Cambria Press is proud to announce that the first book in the Cambria Sinophone World Series by Victor Mair is now available. Cambria Press is pleased to present the following Q&A session with Dr. Scott Davis on his newly published book, The Classic of Changes in Cultural Context: A Textual Archaeology of the Yi jing.
Below is the Q&A session Cambria Press conducted with Dr. Scott Davis.
Question: Why did you decide to write this book?
Answer: The Classic of Changes in Cultural Context is the result of several decades of exploration and analysis. Its outline emerged when I first started reading the Yi jing with my teacher in Taiwan. Since then, my work with Chinese classical texts has gradually filled in the cultural context. The interaction of text and context has clarified the analysis and supplemented the cultural details. Only a book-length treatment of my hypothesis can be decisive, as the distribution of signs throughout the text is the primary target for analysis. The analysis must be conducted over a sufficient range of cases to understand how the text was designed and operated. The whole package of symbolism can be viewed with a careful and controlled but flexible method, with a synthetic focus as practiced by structural analysis. This book is by no means an attempt to solve every problem of interpretation in the Classic of Changes, which would be a very ambitious project indeed. Rather it is a first pass over the text using the suggested method, in order to show the plausibility of further analysis in this direction, and to follow the many indications that the text has been designed in the way my book demonstrates.
Question: What do you hope your readers take away from your book?
Answer: My book is a paean to the Classic of Changes. It is far from an attempt to impose corrections, reorganizations, formulae, translated meanings or explanations upon the Yi jing, but rather it is an invitation to appreciate it as a textual phenomenon, with respect to its cultural context. When reading this ancient classical work, one gets the impression of a mysterious, magical, holographic device that brings together different kinds and levels of organization into a densely assembled, modular whole. Because it is a divination text, it operates as a template for all kinds of narratives, with linkages between widely disparate aspects of human life. Its genius for making repeatable connections in every direction gives the text a modeling power that befits a sophisticated analysis of ancient social life. The text displays a life. It also captures a sense of the way a text of any kind presents a patterned field of interaction with its potential readers. As a text, it becomes a reflective object with a sort of virtual landscape, inviting explorations into its cartography and topology. My book invites readers to enjoy the deep musical dimensions of this exploration, to experience a conceptual organization that is simultaneously structural—systematic and graphic—and dynamic. Its use of symmetry and symmetry-breaking operations is especially interesting. Ancient Chinese textual techniques have much to teach us about modeling life and social processes in the attempt to understand how we live in cultures.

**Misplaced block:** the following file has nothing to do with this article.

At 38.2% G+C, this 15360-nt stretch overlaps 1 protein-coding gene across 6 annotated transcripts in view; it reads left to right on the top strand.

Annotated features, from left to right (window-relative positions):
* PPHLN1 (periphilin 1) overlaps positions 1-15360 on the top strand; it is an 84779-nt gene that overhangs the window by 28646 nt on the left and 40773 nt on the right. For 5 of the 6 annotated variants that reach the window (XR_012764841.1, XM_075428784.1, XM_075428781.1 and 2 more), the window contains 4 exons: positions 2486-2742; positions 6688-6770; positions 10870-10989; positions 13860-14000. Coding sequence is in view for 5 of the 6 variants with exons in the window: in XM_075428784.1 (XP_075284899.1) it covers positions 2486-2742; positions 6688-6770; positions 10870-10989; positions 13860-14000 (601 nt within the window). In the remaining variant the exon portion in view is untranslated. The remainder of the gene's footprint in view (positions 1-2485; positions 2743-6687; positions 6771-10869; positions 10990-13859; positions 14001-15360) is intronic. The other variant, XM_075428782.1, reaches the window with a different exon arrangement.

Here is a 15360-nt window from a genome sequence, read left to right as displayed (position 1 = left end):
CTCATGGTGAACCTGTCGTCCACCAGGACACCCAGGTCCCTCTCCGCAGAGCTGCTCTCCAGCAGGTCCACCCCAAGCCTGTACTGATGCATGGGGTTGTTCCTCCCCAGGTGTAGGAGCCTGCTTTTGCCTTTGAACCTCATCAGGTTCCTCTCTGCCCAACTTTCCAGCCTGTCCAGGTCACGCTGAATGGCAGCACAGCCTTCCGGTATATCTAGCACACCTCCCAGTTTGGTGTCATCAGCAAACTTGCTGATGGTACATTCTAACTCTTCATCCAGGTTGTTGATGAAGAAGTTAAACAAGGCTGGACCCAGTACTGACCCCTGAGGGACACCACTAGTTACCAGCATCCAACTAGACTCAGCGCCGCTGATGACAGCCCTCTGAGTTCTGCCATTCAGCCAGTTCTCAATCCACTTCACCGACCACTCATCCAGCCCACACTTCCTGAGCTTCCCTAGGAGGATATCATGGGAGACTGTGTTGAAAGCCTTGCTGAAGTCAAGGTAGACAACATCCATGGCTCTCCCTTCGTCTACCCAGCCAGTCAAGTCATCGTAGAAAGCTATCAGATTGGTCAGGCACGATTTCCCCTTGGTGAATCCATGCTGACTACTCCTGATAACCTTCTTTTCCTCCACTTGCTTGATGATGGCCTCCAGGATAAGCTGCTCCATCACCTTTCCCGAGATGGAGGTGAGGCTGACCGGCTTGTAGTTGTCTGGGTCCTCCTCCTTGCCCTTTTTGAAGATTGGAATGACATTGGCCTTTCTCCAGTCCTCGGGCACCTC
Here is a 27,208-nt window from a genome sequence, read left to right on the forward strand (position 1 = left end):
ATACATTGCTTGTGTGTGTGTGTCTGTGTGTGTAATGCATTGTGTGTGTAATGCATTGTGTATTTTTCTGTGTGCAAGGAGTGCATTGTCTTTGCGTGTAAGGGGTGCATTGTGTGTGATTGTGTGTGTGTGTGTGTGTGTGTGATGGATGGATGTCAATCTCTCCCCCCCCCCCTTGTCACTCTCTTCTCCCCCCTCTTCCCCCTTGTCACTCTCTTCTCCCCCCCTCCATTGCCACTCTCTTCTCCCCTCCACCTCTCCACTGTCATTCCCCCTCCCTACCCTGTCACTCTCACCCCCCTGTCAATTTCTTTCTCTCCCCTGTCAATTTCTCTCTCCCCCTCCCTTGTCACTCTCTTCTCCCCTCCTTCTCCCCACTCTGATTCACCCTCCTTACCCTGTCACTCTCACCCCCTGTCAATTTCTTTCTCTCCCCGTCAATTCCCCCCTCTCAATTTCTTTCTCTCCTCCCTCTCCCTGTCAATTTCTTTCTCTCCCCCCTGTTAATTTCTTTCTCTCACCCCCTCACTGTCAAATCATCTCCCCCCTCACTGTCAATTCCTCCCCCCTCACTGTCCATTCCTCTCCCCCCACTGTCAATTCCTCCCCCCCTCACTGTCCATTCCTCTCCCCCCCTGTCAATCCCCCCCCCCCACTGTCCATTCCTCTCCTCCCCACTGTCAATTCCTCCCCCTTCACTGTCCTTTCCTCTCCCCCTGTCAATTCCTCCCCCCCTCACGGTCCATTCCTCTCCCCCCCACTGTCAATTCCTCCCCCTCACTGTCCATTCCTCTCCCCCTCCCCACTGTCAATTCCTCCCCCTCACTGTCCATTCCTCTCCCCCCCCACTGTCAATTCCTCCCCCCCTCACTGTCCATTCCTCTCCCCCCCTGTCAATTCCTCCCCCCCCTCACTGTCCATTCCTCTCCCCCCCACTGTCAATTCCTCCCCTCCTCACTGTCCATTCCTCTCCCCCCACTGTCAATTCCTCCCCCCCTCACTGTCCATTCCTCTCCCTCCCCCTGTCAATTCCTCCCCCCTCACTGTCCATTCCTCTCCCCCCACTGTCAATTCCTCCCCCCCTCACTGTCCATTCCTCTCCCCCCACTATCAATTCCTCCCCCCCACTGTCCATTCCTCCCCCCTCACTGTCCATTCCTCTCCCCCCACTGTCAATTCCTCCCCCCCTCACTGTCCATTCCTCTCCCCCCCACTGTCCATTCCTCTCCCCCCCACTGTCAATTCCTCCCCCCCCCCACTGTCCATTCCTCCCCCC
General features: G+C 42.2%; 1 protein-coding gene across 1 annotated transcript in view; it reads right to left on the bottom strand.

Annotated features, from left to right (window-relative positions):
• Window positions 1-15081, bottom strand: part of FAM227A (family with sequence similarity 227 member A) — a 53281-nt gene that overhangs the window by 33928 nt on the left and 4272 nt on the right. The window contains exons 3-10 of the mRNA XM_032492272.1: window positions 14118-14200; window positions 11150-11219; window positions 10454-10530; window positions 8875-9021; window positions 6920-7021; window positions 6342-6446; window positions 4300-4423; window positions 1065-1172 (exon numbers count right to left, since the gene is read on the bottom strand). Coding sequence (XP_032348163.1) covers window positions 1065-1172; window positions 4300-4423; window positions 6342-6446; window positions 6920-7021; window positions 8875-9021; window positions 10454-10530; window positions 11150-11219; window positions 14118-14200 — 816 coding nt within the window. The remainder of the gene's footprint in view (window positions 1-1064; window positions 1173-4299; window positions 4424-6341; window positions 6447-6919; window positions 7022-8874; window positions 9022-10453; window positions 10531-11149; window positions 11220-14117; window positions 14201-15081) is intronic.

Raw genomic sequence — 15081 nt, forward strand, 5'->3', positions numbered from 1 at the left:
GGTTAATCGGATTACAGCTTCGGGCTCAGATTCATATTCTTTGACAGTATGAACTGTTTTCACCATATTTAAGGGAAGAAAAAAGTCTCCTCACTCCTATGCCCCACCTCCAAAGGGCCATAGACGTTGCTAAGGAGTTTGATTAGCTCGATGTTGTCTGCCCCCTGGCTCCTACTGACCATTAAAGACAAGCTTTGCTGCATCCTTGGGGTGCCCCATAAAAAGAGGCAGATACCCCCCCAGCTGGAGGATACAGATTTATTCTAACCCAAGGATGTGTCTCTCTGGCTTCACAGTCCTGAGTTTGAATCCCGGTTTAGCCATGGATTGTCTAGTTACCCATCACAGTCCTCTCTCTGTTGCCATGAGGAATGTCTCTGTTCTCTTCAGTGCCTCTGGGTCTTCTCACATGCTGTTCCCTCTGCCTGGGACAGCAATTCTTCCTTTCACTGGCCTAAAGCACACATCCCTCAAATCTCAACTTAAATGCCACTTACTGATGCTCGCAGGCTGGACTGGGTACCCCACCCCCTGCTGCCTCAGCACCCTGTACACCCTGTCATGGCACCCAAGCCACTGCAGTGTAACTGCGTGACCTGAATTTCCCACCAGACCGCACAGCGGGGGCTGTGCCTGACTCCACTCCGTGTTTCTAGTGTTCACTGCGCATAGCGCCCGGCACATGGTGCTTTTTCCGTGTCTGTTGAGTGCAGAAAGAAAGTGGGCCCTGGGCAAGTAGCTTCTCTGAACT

Question: What other research do you believe is needed on this topic?
Answer: Going forward, I see three directions for further work. First, as just mentioned, my book is merely a first holistic pass over the Yi jing as an assemblage of symbols. It establishes the plausibility of using a structural method to read the text. This approach appears fertile, and there remain plenty of details in the Classic of Changes that await further analysis. Second, if early Chinese sages produced texts organized in the manner of modular arrays indicated by my book—as a result of the primary orientation to divination in ancient Chinese culture—then it follows that some later texts might well have still relied on something like matrix operations to organize their material. I believe that important works such as the Analects of Confucius and the Zuo zhuan, the commentary to the Springs and Autumns chronicles (722-468 B.C.), show a categorical orientation to textual composition that would appear to be founded on the earlier masterpiece of the Classic of Changes. Research into this organization, which has lain dormant and unanticipated in these early classics, is now underway, and can be seen as an opportunity to test and confirm this present book’s analysis. Finally, I hope that the experience of reading this hologram of ancient Chinese thought and analysis, which amounts to an extraordinarily successful and sophisticated autoethnography of archaic human society, will inspire contemporary readers to reconsider ways of modeling and reflecting upon conditions of human existence that constitute our cultural lives. By learning to share the insights of ancient Chinese thinkers as they commenced the long human project of writing and literature, I am convinced that we will be able to accomplish new approaches and new syntheses of cultures, which will in turn enhance our own self-awareness and viability as inhabitants of this Earth.
Recommend this book to your library! Librarians can order the book directly from Cambria Press or they can order through their preferred academic book wholesaler (Cambria Press is on the approval list of premier wholesalers like YBP). Be sure to check out the great e-book program from Cambria Press too!